, Leslie Arliss, Lawrence Huntington or Bernard Knowles. To refer briefly to Pierre Bourdieu’s idea of the ‘field of cultural production’ 2 may suggest ways in which Comfort’s predilections as individual artist, and British cinema (embracing production, exhibition, audience reception and critical discourse) as the site of his activity, helped to shape a career lasting four decades, two-and-a-half of these as a director. What

in Lance Comfort
Philip Gillett

something more real than the real thing (Chapter Three). This is an expression of Ien Ang’s psychological reality noted in the context of Old Mother Riley films (Chapter Ten). Whatever the faults of It Always Rains on Sunday , Hamer sought psychological as well as physical veracity. The risk in abandoning any pretence of realism is the sentimentality which afflicts The White Unicorn (d. Bernard Knowles, 1947). A century earlier

in The British working class in postwar film
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Brian McFarlane

, though other directors highlighted in this book – Arthur Crabtree and Bernard Knowles – would also make their contribution to this immensely popular vein of British film production. Of course, it is not just the directors who were responsible; the producers, cinematographers, production and costume designers regularly associated with the studio undoubtedly facilitated and left their mark on this string of box-office hits, not to speak of the stars who became household names in them, if, unlike Margaret Lockwood, they were not already so. Ted Black had taken over as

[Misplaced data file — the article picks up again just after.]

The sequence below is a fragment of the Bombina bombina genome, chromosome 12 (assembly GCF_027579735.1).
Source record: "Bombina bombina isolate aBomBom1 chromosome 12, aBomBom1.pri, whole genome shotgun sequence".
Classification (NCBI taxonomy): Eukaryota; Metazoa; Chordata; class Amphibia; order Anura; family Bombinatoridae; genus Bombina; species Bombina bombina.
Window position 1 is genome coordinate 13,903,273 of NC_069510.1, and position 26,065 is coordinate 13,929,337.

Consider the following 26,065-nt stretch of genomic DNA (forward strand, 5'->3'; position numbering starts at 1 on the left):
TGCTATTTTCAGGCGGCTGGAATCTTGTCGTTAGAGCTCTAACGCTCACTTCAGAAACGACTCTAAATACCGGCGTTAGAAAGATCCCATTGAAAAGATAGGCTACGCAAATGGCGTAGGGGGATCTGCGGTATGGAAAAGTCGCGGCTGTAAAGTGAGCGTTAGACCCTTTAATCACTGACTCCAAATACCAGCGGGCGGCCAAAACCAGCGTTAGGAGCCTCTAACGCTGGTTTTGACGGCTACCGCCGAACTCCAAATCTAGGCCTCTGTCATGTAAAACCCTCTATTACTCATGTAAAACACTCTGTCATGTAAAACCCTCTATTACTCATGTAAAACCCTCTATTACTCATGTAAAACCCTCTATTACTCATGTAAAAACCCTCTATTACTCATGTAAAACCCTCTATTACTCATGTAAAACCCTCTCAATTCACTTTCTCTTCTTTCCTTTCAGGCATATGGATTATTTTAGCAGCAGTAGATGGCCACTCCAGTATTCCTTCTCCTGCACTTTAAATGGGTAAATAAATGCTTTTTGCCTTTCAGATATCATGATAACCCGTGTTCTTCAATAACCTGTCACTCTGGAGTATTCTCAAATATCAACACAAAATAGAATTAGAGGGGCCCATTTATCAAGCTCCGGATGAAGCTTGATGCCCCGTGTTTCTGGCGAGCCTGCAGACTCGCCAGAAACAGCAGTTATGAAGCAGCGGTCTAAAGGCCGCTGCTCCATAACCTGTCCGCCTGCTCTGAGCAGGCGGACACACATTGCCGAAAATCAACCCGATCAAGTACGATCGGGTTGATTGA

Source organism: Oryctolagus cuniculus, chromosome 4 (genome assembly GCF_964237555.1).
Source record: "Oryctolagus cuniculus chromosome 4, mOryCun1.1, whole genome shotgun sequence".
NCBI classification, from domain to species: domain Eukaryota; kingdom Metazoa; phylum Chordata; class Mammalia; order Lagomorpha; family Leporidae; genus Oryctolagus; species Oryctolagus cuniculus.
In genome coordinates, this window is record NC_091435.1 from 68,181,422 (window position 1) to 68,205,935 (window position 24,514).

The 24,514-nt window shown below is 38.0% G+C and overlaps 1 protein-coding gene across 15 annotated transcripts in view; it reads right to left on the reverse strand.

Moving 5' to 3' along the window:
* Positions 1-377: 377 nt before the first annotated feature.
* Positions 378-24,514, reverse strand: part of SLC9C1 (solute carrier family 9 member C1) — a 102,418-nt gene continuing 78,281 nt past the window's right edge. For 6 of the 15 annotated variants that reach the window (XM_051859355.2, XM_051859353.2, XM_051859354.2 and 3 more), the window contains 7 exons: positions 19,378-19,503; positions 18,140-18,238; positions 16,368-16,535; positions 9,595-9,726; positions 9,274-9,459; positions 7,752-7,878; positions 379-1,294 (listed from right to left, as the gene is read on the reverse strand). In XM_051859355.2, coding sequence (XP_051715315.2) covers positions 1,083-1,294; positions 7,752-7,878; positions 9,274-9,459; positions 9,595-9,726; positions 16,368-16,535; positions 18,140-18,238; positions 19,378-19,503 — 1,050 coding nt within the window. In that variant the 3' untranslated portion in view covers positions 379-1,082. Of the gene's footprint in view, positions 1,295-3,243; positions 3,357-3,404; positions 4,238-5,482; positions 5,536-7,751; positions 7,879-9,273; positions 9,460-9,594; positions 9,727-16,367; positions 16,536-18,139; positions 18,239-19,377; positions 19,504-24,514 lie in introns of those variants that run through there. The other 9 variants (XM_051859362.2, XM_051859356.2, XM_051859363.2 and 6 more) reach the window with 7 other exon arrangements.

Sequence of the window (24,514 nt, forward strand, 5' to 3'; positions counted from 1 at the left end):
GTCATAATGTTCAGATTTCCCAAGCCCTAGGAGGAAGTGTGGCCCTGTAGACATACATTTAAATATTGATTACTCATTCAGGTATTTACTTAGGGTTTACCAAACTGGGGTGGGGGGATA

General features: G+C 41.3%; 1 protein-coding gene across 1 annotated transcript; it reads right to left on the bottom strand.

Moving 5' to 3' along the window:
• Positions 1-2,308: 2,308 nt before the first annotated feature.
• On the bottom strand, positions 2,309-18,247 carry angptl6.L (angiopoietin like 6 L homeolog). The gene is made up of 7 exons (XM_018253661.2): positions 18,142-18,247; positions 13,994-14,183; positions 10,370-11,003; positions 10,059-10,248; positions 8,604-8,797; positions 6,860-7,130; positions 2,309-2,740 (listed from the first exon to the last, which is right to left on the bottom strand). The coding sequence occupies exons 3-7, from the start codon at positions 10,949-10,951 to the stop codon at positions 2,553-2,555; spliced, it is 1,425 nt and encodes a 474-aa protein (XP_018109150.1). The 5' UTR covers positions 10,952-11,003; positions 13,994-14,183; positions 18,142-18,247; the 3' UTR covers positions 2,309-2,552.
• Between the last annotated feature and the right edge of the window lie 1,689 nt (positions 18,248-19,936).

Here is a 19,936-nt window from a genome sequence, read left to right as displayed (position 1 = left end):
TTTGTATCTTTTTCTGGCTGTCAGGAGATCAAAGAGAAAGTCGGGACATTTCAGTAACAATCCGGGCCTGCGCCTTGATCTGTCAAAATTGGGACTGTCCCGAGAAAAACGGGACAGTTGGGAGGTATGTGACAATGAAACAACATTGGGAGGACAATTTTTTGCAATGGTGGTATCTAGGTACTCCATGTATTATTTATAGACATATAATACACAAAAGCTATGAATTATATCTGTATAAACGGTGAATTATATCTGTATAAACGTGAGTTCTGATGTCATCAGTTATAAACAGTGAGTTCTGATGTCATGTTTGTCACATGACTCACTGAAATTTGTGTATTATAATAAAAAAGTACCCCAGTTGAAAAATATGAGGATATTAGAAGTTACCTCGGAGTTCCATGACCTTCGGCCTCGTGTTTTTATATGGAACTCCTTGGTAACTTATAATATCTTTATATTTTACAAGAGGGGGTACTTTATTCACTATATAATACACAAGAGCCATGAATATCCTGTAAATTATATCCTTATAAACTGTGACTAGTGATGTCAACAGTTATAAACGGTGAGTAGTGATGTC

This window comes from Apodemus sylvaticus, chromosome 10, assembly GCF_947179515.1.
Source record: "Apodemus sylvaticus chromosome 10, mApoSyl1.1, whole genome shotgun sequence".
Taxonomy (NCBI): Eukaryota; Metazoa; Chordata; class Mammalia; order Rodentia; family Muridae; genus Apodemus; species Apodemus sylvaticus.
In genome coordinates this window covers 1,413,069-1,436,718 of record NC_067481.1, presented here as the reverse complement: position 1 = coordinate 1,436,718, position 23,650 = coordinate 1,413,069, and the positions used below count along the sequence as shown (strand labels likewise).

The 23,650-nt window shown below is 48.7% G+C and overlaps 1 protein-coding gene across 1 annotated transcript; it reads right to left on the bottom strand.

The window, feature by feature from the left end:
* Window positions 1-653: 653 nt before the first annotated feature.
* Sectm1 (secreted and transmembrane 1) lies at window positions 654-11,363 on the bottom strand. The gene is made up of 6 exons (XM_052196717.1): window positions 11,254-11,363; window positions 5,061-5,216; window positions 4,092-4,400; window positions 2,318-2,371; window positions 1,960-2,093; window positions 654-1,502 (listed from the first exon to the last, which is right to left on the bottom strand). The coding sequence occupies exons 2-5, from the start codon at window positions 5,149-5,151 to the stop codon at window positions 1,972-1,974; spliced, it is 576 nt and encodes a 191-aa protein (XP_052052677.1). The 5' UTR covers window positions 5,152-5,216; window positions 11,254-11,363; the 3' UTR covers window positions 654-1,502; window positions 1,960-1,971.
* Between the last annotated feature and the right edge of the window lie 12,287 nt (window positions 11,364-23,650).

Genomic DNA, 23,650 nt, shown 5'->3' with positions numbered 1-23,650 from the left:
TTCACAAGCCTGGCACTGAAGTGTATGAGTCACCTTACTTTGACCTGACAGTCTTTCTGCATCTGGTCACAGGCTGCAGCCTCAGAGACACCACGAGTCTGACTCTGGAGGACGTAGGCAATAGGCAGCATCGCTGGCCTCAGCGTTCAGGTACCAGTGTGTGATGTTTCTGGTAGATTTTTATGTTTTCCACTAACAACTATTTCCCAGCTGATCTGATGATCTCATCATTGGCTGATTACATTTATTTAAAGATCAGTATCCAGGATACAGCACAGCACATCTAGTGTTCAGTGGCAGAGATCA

in Four from the forties
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The treatment of the young offender
Philip Gillett

(d. Bernard Knowles, 1947), Lucy (Margaret Lockwood) is matron of a remand home, euphemistically called a mission for girls. One inmate, Lottie (Joan Greenwood), is involved in a fight. As Lucy reasons with her, their stories are revealed. Lottie comes from a large family with a violent father. She left home to work in a department store. There she met a wealthy customer, Paul (Paul Dupuis), who seduced her, only to abandon

in The British working class in postwar film
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Portrayals of the working-class family
Philip Gillett

the wellspring of faulty socialisation. In The White Unicorn (d. Bernard Knowles, 1947) and When the Bough Breaks (d. Lawrence Huntington, 1947), children are as much a source of heartbreak as pleasure. The films considered in this chapter have the family as their centrepiece. A family seen struggling through the war are the Colters in Waterloo Road (d. Sidney Gilliat, 1945). The story is told

in The British working class in postwar film
Goodbye to the working class
Philip Gillett

and socialist stance give the film the feel of a Labour Party polemic from the 1930s. A decade was to pass before industrial landscapes became fashionable in the new wave of British realist films. Rags to riches was not a popular theme in contemporary film drama of the 1940s, though its use in costume dramas including Blanche Fury (d. Marc Allégret, 1948) and The Reluctant Widow (d. Bernard Knowles

in The British working class in postwar film